After its recent acquisition of stake in Indian cold chain logistics company ColdEX Logistics Pvt Ltd, ADB-backed private equity firm Asia Climate Partners is in talks for another investment in the country, but this time in the renewable energy space, Anand Prakash, managing director of Asia Climate Partners said. Aimed at a diversified portfolio, Asia Climate Partners, which is a joint initiative of the Asian Development Bank, ORIX and Robeco to make private equity investments in the clean energy, resource efficiency and environmental sectors in Asia, is also looking to invest around $100-125 million in opportunities in China and Southeast Asia, which are its target areas.
In a telephonic interview with DEALSTREETASIA, Prakash also said that the Hong Kong-based firm, is also in talks with various investors to bring an additional $300 million for its fund by the end of the year, to take the total to around $750 million. Edited excerpts:
How do you view investing in the renewable ecosystem?
Investing in renewable energy is always the triumph of hope over experience. We are all hopeful that the sector holds better promise for the future. A lot of factors have come together to suggest that probably now is the time that we will probably do better. The rates that you see coming out of some of these solar bids, wind tariffs etc. have been very attractive. Probably one of the areas where renewable energy was not able to deliver returns were that the portfolios were not able to reach scale. If you get stuck at 300-400MW then you don’t have enough revenue to distribute your costs, you can’t hire the right people, the banks don’t give you the right financing, it’s a bit of a vicious circle. And now we are seeing at least 10 portfolios, if not 15, who have ambitions to be above a 1000MW some approaching even 3,000MW. So hopefully that gives them a good scale and that would help.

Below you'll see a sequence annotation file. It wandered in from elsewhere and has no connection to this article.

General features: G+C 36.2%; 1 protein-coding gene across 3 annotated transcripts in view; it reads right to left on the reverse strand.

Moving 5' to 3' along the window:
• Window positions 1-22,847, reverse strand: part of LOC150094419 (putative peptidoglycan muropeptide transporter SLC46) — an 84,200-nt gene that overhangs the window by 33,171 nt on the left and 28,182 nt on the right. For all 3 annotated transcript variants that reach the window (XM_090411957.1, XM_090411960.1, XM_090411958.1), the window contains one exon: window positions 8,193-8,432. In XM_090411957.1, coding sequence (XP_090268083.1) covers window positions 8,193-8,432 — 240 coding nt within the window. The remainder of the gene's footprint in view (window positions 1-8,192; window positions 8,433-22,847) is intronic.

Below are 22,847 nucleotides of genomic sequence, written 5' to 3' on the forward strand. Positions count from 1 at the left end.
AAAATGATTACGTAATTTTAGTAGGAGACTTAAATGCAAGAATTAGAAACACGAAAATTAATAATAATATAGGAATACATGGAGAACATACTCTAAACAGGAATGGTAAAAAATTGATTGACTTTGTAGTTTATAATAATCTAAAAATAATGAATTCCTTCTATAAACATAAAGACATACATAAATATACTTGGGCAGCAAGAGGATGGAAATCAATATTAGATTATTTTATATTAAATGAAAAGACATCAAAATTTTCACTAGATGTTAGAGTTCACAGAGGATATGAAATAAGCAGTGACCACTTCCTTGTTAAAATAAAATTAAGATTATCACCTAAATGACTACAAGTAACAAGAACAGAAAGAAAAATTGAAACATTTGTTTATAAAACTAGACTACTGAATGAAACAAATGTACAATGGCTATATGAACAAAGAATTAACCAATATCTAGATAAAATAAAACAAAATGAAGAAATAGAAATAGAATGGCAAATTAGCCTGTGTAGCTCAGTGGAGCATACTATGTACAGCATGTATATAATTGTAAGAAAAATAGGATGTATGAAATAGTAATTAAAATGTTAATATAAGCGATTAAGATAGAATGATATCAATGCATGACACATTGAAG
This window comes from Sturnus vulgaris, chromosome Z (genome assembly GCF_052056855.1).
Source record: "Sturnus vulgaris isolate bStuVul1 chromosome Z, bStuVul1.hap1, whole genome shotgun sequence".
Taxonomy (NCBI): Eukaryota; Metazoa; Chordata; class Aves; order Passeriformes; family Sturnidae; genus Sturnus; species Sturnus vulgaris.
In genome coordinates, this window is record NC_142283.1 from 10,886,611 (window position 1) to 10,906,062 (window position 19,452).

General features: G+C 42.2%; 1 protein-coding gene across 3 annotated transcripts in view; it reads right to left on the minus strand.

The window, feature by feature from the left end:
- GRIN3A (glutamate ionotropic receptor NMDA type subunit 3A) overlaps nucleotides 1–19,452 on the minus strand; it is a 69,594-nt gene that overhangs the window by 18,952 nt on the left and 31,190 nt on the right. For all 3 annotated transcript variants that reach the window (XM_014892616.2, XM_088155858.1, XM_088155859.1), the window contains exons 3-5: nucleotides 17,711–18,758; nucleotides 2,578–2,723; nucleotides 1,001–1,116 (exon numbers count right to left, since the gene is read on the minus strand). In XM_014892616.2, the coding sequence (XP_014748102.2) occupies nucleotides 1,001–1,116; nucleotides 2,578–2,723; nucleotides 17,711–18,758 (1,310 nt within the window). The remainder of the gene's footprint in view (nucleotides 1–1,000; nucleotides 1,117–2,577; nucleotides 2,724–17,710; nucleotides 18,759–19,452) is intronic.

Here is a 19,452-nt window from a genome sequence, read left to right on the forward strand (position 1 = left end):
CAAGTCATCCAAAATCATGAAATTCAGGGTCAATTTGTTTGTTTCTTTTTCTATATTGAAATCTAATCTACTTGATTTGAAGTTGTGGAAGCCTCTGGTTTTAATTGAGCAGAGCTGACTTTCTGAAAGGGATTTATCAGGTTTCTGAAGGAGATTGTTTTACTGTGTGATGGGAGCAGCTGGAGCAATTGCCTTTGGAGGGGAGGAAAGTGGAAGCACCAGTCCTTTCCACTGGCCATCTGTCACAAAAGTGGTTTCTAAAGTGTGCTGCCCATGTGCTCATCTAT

Are the returns as lucrative as they seem? What are the things that you look at before making an investment?
Our investment strategy is not a project-by-project strategy. We’re definitely looking to invest with a credible partner with operating assets, and operating portfolio. What we are looking at first, is the quality of that asset base and what have they been actually able to do. Second is if their own capital is invested in the business. It usually works better when everyone’s money is at stake.
Our focus is that we want to address the sector through scale. For the renewable energy sector we are looking to make a $100-125 million commitment to one player. We are still in the process of speaking to a number of people who could potentially be that partner.
So, if its $100 million then it’s not exactly startup space right?
This is more of a private equity space. We find that in a startup the time and expenses involved and getting things going always takes long than you wish for and cost more than you wish, no matter if you’re in India or elsewhere, but especially in India. We are trying to construct a strategy that gets around some of these points.
After your recent investment in ColdEx, have there been more investments?
We are actually in advance discussions with some renewable energy portfolios. We may be looking at making an investment in the next 3-4 months in one of these larger portfolios. But obviously being a larger bet from our side we are approaching it more cautiously.
This would involve $100-125 million investment?
Yes, but this is specifically for renewables
What are the other categories you invest in?
We divide our potential investment areas into three categories, renewable energy, resource efficiency, and environmental Industries.
We are a fund that focusses on the broad sector, and within that broad sector we try and be as broad as possible, because the tendency is to try and be so narrow that you don’t have enough deal flow to look at.